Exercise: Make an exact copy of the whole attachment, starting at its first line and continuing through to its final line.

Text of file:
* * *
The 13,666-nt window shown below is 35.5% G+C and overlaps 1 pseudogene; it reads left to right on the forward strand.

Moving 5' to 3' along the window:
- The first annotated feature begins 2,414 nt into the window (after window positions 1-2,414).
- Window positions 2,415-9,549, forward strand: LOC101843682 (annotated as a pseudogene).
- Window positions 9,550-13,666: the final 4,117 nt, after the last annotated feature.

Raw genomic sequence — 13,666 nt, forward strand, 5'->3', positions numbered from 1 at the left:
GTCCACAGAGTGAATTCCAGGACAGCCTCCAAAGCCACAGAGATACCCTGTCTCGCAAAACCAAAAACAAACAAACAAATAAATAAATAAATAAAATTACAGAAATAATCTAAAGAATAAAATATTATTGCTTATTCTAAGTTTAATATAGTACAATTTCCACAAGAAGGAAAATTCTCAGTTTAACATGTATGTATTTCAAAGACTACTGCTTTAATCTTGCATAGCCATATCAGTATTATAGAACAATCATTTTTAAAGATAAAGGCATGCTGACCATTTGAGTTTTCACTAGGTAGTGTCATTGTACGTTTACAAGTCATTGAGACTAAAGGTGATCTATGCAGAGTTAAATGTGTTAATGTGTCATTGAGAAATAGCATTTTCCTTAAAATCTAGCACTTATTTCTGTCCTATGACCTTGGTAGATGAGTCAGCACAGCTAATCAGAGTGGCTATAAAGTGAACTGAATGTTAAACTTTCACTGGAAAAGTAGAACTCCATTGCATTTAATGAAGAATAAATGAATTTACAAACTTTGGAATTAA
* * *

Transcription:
The 13,666-nt window shown below is 35.5% G+C and overlaps 1 pseudogene; it reads left to right on the forward strand.

Moving 5' to 3' along the window:
- The first annotated feature begins 2,414 nt into the window (after window positions 1-2,414).
- Window positions 2,415-9,549, forward strand: LOC101843682 (annotated as a pseudogene).
- Window positions 9,550-13,666: the final 4,117 nt, after the last annotated feature.

Raw genomic sequence — 13,666 nt, forward strand, 5'->3', positions numbered from 1 at the left:
GTCCACAGAGTGAATTCCAGGACAGCCTCCAAAGCCACAGAGATACCCTGTCTCGCAAAACCAAAAACAAACAAACAAATAAATAAATAAATAAAATTACAGAAATAATCTAAAGAATAAAATATTATTGCTTATTCTAAGTTTAATATAGTACAATTTCCACAAGAAGGAAAATTCTCAGTTTAACATGTATGTATTTCAAAGACTACTGCTTTAATCTTGCATAGCCATATCAGTATTATAGAACAATCATTTTTAAAGATAAAGGCATGCTGACCATTTGAGTTTTCACTAGGTAGTGTCATTGTACGTTTACAAGTCATTGAGACTAAAGGTGATCTATGCAGAGTTAAATGTGTTAATGTGTCATTGAGAAATAGCATTTTCCTTAAAATCTAGCACTTATTTCTGTCCTATGACCTTGGTAGATGAGTCAGCACAGCTAATCAGAGTGGCTATAAAGTGAACTGAATGTTAAACTTTCACTGGAAAAGTAGAACTCCATTGCATTTAATGAAGAATAAATGAATTTACAAACTTTGGAATTAA